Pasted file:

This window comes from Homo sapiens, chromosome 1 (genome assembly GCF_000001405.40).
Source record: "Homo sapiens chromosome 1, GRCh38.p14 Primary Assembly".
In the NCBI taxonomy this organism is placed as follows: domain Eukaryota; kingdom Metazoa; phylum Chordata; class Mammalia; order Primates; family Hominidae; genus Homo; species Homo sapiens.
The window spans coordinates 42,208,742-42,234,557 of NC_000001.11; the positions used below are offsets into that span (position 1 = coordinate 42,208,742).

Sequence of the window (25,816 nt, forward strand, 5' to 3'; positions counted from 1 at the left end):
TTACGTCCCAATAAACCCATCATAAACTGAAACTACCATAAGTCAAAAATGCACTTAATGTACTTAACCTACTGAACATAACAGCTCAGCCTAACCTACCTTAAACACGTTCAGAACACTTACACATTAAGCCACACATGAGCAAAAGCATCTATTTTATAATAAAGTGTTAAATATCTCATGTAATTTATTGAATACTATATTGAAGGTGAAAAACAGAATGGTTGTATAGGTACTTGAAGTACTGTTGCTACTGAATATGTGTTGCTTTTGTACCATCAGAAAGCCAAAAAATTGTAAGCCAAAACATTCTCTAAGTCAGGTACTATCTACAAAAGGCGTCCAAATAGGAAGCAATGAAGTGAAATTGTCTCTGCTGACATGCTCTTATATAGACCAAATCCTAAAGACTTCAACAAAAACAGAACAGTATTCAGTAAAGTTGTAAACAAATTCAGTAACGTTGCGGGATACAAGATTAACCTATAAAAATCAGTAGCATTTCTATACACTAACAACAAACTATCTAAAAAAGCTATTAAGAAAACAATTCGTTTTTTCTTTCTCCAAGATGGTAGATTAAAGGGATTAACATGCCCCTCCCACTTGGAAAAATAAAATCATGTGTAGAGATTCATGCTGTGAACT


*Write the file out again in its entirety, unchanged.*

This window comes from Homo sapiens, chromosome 1 (genome assembly GCF_000001405.40).
Source record: "Homo sapiens chromosome 1, GRCh38.p14 Primary Assembly".
In the NCBI taxonomy this organism is placed as follows: domain Eukaryota; kingdom Metazoa; phylum Chordata; class Mammalia; order Primates; family Hominidae; genus Homo; species Homo sapiens.
The window spans coordinates 42,208,742-42,234,557 of NC_000001.11; the positions used below are offsets into that span (position 1 = coordinate 42,208,742).

Sequence of the window (25,816 nt, forward strand, 5' to 3'; positions counted from 1 at the left end):
TTACGTCCCAATAAACCCATCATAAACTGAAACTACCATAAGTCAAAAATGCACTTAATGTACTTAACCTACTGAACATAACAGCTCAGCCTAACCTACCTTAAACACGTTCAGAACACTTACACATTAAGCCACACATGAGCAAAAGCATCTATTTTATAATAAAGTGTTAAATATCTCATGTAATTTATTGAATACTATATTGAAGGTGAAAAACAGAATGGTTGTATAGGTACTTGAAGTACTGTTGCTACTGAATATGTGTTGCTTTTGTACCATCAGAAAGCCAAAAAATTGTAAGCCAAAACATTCTCTAAGTCAGGTACTATCTACAAAAGGCGTCCAAATAGGAAGCAATGAAGTGAAATTGTCTCTGCTGACATGCTCTTATATAGACCAAATCCTAAAGACTTCAACAAAAACAGAACAGTATTCAGTAAAGTTGTAAACAAATTCAGTAACGTTGCGGGATACAAGATTAACCTATAAAAATCAGTAGCATTTCTATACACTAACAACAAACTATCTAAAAAAGCTATTAAGAAAACAATTCGTTTTTTCTTTCTCCAAGATGGTAGATTAAAGGGATTAACATGCCCCTCCCACTTGGAAAAATAAAATCATGTGTAGAGATTCATGCTGTGAACT